Ghostbusters lights em’ up
In 1984’s Ghostbusters, one of the advertising slogans for the group was ‘we’re ready to believe you’; in 2016’s Ghostbusters the appropriate slogan for the all-female crew would be ‘why won’t anyone believe us?’ The gender politics of women demanding to be taken seriously in their chosen profession has never been as fun as it’s depicted in Ghostbusters. Co-writer and director, Paul Feig, and co-writer, Katie Dippold, have smuggled the struggle into their reinvention of a 30-year-old property with a joke hit-rate off the P.K.E meter.
On the cusp of getting tenure at Columbia University, Professor Erin Gilbert (Kristen Wiig) tries to deny her association with a paranormal book she wrote with a former colleague, Abby Yates (Melissa McCarthy). Gilbert discovers Yates is still on the hunt for ghosts and has developed technology to track and trap them with the help of a nuclear engineer, Jillian Holtzmann (Kate McKinnon). When people start reporting ghost sightings around New York City, the group recruits a history buff/subway worker, Patty Tolan (Leslie Jones) to form: the Ghostbusters.
Prove it. That’s what’s demanded of the new Ghostbusters in their quest to verify ghosts are real. At every point in Ghostbusters, despite mounting evidence, the team is viewed as frauds at the intersection of science and the paranormal. They post footage of a ghost on YouTube and one comment responds with: ‘bitches can’t be bustin ghosts’, news bulletins use the Ghostbusters for their silly story and government officials acknowledge the ghost problem in private while denying it in public. The Ghostbusters can’t catch a break and it’s from within those underdog sighs that Feig and Dippold find the humour in the team’s quest for respect. And it becomes farcical—on top of the already outlandish premise—the lengths the team has to go to before anyone will listen to their warnings. New York City teeters on the edge of the apocalypse before they’re acknowledged as legit! Feig and Dippold increase the degree of difficulty for the all-female Ghostbusters appropriately because it’s in direct correlation with the archaic challenges thrown at women in their chosen career paths in our society. Further emphasising this point is their receptionist, Kevin (Chris Hemsworth), a handsome moron able to drift through life in a white male bubble of ignorant bliss. You know Kevin is going to be okay. He’s never going to be doubted or scrutinised because of his gender and he’s a character mined for jokes highlighting what he can get away with while still keeping his job/staying alive. Hemsworth is deployed in a similar way to Jason Statham in Spy; the perfect comedic foil while parodying a type of entitled machismo with a little self-parody.
Wiig, McCarthy, McKinnon and Jones are a dream ensemble and Feig balances the team dynamic without every playing favourties. The late Harold Ramis (who the film is dedicated to) once said ‘comedy lives in the two shot’ and Feig works on this theory in multiplies to ensure not a moment is missed with the interactions and reactions of the four dynamic leads. Feig’s direction drags a little when the action ramps up; notable in the bottled-up final showdown that feels like someone switched on the horrid ‘motion smoothing’ of a high definition television. Ghostbusters does also frequently stop down demonstrate how their tech works in order to facilitate laying the groundwork for when it’s finally unleashed and these scenes impede momentum.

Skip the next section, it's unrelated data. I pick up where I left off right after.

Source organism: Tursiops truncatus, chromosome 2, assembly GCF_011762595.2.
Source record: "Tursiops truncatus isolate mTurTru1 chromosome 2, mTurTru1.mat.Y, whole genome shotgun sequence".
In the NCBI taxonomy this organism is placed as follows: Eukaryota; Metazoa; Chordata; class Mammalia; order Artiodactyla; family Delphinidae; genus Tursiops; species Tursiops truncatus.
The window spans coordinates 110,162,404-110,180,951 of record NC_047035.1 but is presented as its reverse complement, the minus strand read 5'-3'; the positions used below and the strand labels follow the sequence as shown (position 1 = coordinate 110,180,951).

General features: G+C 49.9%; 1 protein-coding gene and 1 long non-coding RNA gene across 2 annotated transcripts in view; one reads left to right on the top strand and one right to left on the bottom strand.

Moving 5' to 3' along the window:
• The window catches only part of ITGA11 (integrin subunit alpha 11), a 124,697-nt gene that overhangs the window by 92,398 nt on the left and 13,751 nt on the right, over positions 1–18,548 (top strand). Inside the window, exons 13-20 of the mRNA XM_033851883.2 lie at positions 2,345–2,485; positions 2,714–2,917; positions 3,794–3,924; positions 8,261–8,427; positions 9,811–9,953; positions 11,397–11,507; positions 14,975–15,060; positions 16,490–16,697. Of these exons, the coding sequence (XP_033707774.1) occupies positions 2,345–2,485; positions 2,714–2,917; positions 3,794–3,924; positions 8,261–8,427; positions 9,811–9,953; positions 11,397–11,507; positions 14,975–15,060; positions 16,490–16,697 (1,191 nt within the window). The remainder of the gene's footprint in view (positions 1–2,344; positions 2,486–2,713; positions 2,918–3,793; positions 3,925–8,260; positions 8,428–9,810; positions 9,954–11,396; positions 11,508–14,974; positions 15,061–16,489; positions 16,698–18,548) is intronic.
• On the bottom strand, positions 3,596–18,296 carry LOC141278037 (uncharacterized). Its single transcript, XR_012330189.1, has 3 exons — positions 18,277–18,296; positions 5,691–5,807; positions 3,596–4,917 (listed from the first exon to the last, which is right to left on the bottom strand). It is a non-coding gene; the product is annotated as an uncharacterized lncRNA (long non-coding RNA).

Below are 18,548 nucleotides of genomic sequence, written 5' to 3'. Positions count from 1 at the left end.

Aside from each character’s flamboyance, there’s a strong bond that forms between the four as they’re defined as outsiders. Wiig’s Gilbert tells a story about when she saw a ghost as a child and how her classmates nicknamed her ‘ghost girl’ to bully her. It’s hard not to read the definition of ‘ghost girl’ as close to ‘fake geek girl’, a term used by insecure men to try to discredit the fandom of women in pop culture. When you break it down, it’s evident that while pop culture entities went mainstream, the male dominated space (I loathe to mention the push by to boycott this film) further pushed vocal female voices into a subculture of its own that was once the realm of the downtrodden ‘geek’ in the 80s and 90s. The villain (Neil Casey) of Ghostbusters resembles the traditional male geek, out to get revenge on the world that labelled him a ‘freak’, yet he shares common ground with the Ghostbusters as an outcast yet their paths diverge in how they harness their marginalisation for good or evil. Although things are changing in pop culture fandom, slowly, the parallels are there between the Ghostbusters and the perspective of the female experience in pop culture. And as it has become common with outsiders, these characters bond, an unbreakable pact forms between the foursome born of their belief in each other when the world questions their motives. We want to be believed, it’s the base impulse that crosses gender lines where Ghostbusters digs in when the laughs die down and dazzling ghost special effects fade.
There’s a point in Ghostbusters where it begins to take a stride of pride away from the legacy of the 1984 film. There are surprise cameos and references to acknowledge what has come before, but as the film grows to function as its own entity, the ties to the original (while still enjoyable) come across as stodgy. The cameos make the case for why a different take on the material was necessary verses wheeling out older actors to sleepwalk through a Ghostbusters 3. When all the baggage from the original Ghostbusters falls away there’s time to indulge in the revival because 2016’s Ghostbusters is a blast with barbs for gender politics snuck in-between big laughs.
The Popcorn Junkie.